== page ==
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White House Tribal Nations Conference Must Be Followed with Immediate Action to Improve the Lives of Native Americans

WASHINGTON, D.C., November 5, 2009 - President Obama should be applauded for hosting the White House Tribal Nations Conference today. As the Obama Administration moves forward, his promise of helping Native Americans should be met with concrete action that will effectively deliver opportunities on tribal lands across our country.

However, many of the Administration’s current priorities will not improve the lives of Native Americans, including:

    • The Obama Administration and Democrats in Congress have clearly expressed their commitment to passing Card Check legislation – without an exemption for tribal governments. This means that non-Indian labor unions would force their way into tribal businesses, schools, and medical clinics on Indian Reservations.
    • President Obama’s Environmental Protection Agency Administrator Lisa Jackson ordered the cancellation of a permit for a Navajo Nation power plant that Navajo leadership called the most important development project the tribe has ever undertaken. This decision prevents the Navajo nation from creating new jobs and reducing its 42% unemployment rate.
    • The Obama Administration’s Bureau of Indian Affairs is opposed to acquiring land in trust to facilitate development of an energy refinery to create new jobs in North Dakota.
    • The Obama Administration has demonstrated that it is unlikely to review the National Labor Relations Board’s decision to apply federal labor law to tribal governments. However, Republican Congressman John Kline introduced the Tribal Labor Sovereignty Act of 2009 (H.R. 1395) to help resolve this issue.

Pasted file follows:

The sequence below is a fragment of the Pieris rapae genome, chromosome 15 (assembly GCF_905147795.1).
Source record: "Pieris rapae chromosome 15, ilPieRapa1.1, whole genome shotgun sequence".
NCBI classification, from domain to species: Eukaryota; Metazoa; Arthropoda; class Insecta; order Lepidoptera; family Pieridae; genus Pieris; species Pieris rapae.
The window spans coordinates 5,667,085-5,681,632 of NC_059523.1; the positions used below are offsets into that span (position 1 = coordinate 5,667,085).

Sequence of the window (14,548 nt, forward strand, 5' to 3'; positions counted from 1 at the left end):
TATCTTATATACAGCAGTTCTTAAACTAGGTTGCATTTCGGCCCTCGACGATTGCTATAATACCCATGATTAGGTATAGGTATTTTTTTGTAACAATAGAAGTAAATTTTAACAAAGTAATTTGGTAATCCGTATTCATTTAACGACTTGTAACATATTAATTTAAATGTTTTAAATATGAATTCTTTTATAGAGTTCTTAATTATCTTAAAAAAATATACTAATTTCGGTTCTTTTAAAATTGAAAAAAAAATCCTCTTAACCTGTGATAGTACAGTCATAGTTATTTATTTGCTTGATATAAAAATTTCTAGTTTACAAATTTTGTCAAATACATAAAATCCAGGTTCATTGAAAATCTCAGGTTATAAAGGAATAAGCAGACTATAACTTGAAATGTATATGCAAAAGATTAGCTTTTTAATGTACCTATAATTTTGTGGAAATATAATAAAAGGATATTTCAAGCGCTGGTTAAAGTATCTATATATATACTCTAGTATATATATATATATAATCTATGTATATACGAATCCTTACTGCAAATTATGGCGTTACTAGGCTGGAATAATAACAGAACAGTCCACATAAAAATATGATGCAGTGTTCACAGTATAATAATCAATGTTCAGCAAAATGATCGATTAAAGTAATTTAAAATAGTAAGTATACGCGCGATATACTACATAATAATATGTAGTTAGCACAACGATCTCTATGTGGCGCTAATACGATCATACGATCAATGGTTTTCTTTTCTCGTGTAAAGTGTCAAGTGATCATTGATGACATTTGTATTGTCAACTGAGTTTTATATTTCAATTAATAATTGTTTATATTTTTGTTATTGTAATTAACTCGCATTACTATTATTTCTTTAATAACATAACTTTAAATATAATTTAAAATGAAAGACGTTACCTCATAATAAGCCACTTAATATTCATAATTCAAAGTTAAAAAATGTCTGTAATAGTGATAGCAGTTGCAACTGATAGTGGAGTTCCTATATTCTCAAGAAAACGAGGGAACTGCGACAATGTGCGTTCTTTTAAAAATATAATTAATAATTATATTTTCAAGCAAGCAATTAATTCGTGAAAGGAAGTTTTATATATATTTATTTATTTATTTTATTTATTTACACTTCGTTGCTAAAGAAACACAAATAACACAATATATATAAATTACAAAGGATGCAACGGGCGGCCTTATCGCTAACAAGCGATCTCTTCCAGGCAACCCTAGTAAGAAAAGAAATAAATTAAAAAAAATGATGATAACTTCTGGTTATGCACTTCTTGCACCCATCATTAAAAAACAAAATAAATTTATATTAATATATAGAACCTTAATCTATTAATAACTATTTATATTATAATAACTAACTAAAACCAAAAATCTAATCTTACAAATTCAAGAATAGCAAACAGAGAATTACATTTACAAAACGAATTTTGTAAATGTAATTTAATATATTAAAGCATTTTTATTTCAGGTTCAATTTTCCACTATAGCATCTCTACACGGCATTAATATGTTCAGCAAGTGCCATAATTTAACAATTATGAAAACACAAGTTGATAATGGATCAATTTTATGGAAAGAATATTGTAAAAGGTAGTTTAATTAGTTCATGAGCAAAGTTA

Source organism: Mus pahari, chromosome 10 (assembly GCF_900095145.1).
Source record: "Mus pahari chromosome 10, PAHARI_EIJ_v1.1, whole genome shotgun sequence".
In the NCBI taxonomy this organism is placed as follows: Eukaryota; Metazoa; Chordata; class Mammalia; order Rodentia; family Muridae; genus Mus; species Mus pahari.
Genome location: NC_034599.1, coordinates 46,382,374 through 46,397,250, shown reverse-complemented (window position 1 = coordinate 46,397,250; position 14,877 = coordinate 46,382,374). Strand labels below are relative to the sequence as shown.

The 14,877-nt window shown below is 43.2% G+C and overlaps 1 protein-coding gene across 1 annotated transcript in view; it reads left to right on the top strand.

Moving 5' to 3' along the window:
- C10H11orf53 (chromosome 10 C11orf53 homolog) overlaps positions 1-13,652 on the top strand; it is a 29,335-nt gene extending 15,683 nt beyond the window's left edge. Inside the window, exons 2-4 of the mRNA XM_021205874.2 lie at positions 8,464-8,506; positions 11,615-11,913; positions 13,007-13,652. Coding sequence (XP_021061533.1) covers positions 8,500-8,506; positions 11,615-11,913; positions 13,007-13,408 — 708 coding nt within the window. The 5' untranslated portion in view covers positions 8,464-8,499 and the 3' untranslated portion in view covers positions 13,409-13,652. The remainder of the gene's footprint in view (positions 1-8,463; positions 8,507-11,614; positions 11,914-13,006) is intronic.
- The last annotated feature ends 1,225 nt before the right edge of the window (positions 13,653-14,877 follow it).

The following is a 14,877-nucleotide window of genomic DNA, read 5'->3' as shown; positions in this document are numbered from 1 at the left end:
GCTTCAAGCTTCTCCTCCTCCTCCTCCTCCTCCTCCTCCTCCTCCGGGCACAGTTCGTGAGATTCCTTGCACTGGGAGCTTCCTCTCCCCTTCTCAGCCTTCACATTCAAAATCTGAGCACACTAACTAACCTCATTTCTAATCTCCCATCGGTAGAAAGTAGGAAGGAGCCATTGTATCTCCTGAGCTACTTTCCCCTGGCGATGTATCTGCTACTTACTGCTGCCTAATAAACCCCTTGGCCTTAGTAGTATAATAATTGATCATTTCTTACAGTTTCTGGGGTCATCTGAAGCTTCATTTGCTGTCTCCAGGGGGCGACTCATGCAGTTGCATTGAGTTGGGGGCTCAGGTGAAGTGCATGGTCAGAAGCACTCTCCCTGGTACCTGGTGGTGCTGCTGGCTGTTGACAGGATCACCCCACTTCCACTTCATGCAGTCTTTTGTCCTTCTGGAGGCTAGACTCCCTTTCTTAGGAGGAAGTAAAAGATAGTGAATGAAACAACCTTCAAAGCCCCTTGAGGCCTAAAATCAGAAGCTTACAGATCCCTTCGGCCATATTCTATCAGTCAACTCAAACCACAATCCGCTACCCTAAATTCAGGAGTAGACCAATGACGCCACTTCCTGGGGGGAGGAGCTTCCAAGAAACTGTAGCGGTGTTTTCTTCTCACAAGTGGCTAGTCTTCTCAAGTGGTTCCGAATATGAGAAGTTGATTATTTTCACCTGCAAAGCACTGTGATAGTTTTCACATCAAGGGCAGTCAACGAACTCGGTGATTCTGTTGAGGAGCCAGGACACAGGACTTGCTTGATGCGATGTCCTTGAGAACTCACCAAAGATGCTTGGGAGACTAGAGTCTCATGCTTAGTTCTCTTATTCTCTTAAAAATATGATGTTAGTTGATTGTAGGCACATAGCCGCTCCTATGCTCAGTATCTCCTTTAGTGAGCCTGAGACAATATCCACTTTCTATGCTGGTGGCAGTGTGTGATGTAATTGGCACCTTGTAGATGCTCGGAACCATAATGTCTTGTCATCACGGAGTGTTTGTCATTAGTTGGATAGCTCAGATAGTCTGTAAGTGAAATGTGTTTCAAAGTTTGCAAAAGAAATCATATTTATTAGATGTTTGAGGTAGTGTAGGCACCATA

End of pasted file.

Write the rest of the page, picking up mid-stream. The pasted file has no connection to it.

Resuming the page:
• Democrat Congressional Leaders have had nearly three years to reauthorize the Indian Health Care Improvement Reauthorization legislation. Unfortunately, Speaker Pelosi would not even bring it to the floor of the U.S. House of Representatives for a vote. Instead, Democrats jammed this bill into the massive government-run healthcare bill. As Ranking Member Hastings recently noted: “Tying reauthorization of the Indian Health Care Improvement Act to the controversial government takeover of the nation’s health care does a serious disservice to Tribes and individual Indians and Alaska Natives across the country. Reauthorization should be permitted to move independently and not be tied to such a costly and controversial measure.”

After the Tribal Nations conference concludes, the President must live up to his pledge to improve the lives of all Native Americans.

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Contact: Emily Lawrimore or Jill Strait (202) 226-2311

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